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George Bernard Shaw: Arms & The Man/Candida/You Never Can Tell

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Having just finished reading Shaw’s “Plays Pleasant”, I must admit I find his plays pleasantly light but mostly meaningless.

‘Arms & The Man’ is concerned with poking fun at the contemporary ‘romance’ of war. Shaw does this by pitting the romantic visions of an on-the-whole rather suicidal soldier (and the dominant beliefs of the domestic womenfolk) up against the witty ‘realist’ soldier (and the pragmatic servants of the household). It’s all very witty and contrived and amusing – the plot concerned with misunderstandings, apparently scandalous liasons and neatly packaged happily-ever-afters.

Now, ‘social-political background’ is often analyzed by critics because a work has nothing overly intellectual for critics to write essays about – thus missing the entire point of the work, but I must admit that Shaw’s intentions are very clear; he certainly seems to be making some attempt at addressing tricky social issues of his day. But to that end, as often occurs when the author is interested in ‘challenging issues’ of a topical nature, the work dates badly and quickly. For if a subject is topical, it is often not timeless. And whereas any subject, generally, can be timeless, often the author-as-social-commentator, lacking subtlety in the name of his desire to ‘affect change’ or ‘expose falsities’, points not to the deficiencies in our nature but in the specific social-political milieu of – oh, a hundred years ago when the play was written. Shakespeare, for instance, avoids this because his dramas are dramas not social-commentary. They can be misread as social commentary but the poetry and dream-like metaphoric nature of his works takes us away from Elizabethan England and into the timeless human soul. There the play may work its emotional power, perhaps ‘change’, perhaps ‘release’ or perhaps ‘disturb’ something, which then may show itself outwardly and play back into the contempory culture – of perhaps any age. This is called having depth.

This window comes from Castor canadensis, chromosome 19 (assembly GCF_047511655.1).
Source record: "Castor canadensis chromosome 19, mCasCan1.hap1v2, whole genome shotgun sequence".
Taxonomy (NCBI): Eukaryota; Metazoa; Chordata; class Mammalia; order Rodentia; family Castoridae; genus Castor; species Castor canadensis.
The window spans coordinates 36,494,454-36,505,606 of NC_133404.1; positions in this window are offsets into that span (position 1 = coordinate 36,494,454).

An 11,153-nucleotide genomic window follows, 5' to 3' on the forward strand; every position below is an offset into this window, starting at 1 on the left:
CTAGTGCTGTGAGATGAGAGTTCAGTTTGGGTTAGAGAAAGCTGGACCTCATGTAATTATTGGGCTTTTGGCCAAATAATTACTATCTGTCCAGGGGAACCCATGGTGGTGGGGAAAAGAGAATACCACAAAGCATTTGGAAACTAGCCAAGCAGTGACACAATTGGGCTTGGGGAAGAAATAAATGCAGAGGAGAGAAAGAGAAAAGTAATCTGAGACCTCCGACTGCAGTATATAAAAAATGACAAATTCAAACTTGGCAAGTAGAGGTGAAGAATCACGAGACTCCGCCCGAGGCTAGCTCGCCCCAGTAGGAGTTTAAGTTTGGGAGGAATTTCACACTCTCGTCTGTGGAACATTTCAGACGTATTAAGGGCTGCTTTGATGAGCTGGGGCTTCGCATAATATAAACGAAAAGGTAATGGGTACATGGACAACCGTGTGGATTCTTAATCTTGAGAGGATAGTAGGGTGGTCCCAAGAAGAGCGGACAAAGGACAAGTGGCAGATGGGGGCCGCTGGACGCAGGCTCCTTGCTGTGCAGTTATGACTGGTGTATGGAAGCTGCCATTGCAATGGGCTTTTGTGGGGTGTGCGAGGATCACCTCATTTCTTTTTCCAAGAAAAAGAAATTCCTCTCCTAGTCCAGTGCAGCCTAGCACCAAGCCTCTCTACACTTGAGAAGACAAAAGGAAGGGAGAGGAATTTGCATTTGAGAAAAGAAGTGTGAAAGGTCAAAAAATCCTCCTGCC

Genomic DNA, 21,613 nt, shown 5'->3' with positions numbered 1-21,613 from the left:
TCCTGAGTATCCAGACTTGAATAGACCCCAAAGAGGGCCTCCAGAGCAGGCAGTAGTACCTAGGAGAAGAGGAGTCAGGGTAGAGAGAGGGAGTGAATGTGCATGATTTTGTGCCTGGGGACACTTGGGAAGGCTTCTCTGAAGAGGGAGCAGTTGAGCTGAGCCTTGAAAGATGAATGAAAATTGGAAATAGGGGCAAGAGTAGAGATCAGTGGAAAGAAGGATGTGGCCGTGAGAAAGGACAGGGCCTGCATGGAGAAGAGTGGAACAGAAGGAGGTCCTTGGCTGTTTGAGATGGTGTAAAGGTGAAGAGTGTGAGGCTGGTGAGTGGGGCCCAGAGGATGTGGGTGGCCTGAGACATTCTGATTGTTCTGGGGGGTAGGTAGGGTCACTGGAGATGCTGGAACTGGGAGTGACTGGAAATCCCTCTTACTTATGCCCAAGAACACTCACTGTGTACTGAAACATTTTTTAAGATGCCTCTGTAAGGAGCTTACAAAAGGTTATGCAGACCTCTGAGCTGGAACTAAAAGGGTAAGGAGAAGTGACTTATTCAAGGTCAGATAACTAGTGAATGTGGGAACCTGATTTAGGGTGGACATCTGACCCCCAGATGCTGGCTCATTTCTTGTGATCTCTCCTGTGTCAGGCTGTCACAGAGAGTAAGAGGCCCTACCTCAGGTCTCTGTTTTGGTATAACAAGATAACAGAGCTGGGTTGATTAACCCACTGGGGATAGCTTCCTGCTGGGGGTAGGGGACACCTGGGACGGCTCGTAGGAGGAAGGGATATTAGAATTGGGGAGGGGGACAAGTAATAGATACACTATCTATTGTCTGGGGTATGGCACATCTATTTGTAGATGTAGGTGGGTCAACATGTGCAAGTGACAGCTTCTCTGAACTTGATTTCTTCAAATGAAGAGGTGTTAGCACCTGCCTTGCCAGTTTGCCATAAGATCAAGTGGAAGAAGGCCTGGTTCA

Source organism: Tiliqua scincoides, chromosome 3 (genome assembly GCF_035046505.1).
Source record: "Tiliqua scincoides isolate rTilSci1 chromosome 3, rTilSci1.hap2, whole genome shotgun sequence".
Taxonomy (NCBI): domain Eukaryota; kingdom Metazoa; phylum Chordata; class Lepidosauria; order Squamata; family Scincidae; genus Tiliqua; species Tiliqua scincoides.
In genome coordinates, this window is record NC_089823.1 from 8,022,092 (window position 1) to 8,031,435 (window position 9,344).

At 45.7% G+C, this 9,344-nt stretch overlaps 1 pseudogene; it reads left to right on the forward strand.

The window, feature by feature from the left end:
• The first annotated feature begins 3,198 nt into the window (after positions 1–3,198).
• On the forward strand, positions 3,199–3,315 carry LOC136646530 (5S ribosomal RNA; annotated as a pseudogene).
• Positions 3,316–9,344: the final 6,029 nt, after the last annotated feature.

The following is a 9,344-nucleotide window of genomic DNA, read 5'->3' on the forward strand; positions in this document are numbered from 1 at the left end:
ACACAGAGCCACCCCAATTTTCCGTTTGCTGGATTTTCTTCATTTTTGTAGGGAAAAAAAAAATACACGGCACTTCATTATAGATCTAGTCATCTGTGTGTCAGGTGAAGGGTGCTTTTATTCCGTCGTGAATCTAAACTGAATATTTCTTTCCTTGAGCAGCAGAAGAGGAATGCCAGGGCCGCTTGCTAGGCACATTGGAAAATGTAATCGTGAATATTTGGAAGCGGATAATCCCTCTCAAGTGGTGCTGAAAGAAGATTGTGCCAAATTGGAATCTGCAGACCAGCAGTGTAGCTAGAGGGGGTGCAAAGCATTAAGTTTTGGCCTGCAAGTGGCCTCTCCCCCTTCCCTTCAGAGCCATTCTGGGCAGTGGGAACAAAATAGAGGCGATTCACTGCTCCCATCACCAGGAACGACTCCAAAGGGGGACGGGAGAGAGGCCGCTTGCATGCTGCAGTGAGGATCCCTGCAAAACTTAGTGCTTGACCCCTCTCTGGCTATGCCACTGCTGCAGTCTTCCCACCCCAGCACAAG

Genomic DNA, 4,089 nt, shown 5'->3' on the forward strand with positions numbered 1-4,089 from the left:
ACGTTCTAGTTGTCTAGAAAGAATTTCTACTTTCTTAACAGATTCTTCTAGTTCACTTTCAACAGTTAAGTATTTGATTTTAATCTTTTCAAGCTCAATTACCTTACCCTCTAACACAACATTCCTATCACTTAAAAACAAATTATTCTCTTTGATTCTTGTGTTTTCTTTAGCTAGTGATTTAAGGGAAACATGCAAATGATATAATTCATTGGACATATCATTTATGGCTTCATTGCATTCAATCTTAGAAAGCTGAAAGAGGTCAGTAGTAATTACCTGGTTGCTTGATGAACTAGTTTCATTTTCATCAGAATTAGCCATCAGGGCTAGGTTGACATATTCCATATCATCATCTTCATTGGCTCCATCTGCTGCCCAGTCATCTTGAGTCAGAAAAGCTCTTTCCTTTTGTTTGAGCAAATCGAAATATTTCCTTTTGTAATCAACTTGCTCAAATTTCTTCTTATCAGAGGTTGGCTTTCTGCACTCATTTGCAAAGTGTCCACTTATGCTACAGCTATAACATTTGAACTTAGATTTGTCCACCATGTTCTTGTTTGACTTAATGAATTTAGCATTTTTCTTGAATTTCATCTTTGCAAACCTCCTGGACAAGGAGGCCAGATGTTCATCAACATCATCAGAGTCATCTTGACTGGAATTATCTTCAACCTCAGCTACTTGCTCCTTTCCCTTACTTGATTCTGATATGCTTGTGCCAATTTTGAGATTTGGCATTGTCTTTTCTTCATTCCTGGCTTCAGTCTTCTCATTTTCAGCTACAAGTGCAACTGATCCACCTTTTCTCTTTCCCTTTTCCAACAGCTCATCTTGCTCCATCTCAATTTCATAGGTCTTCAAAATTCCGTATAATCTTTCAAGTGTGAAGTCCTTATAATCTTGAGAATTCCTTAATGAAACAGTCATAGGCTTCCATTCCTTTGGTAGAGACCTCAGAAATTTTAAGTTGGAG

It is interesting that Shakespeare’s works have dated – particulary in the area of comedy. This is perhaps not surprising as much of his comedy is based on now-archaic wordplay and – whattyaknow – cultural references to Elizabethan England (cf. Love’s Labour Lost and other weaker – rather impenetrable Shakespearean plays). I’d like to suggest that most effective comedy is topical and outside the period in which it was performed (even absent the right form of delivery in performance), the references may more or less be lost, or at least, laughed at for a different reason.

For all that, Mr Shaw comes out rather poorly, I must admit, after a mere century or less. His characters are so 19th century (or so 1930s depending on the play you’re reading) in their mode of speech and way of life that to modern audiences their very accents and speech-patterns appear unintentionally funny at times, their society dim, far-off and irrelevant, and their problems insignificant and out-of-date.

There have been successful modern productions but there must be rather a lot of text-doctoring, new or mis-readings to get laughs, or an overemphasis on researching ‘the socio-political background’ so as to intellectually ‘appreciate’ rather than organically enjoy (read, ‘be truly affected by’) the drama. Despite what our scholars or critics may believe, the audience experiences a drama based on the character’s intentions, and the plot – i.e. what happens next. And what happens next in ‘Arms and the Man’ for example is not, ‘Captain Bluntschli challenges Sergius to revise his views of the romance of warfare’, but ‘Raina must extract that compromising love-letter from her father’s jacket pocket without his noticing’. What was comedy with healthy social satire becomes, a century or even just decades later, merely dated, superficial, drawing-room farce, little better than the latest Summer Movie (though probably less entertaining).


Written by tomtomrant

2 May 2009 at 10:01 pm

Posted in the arts

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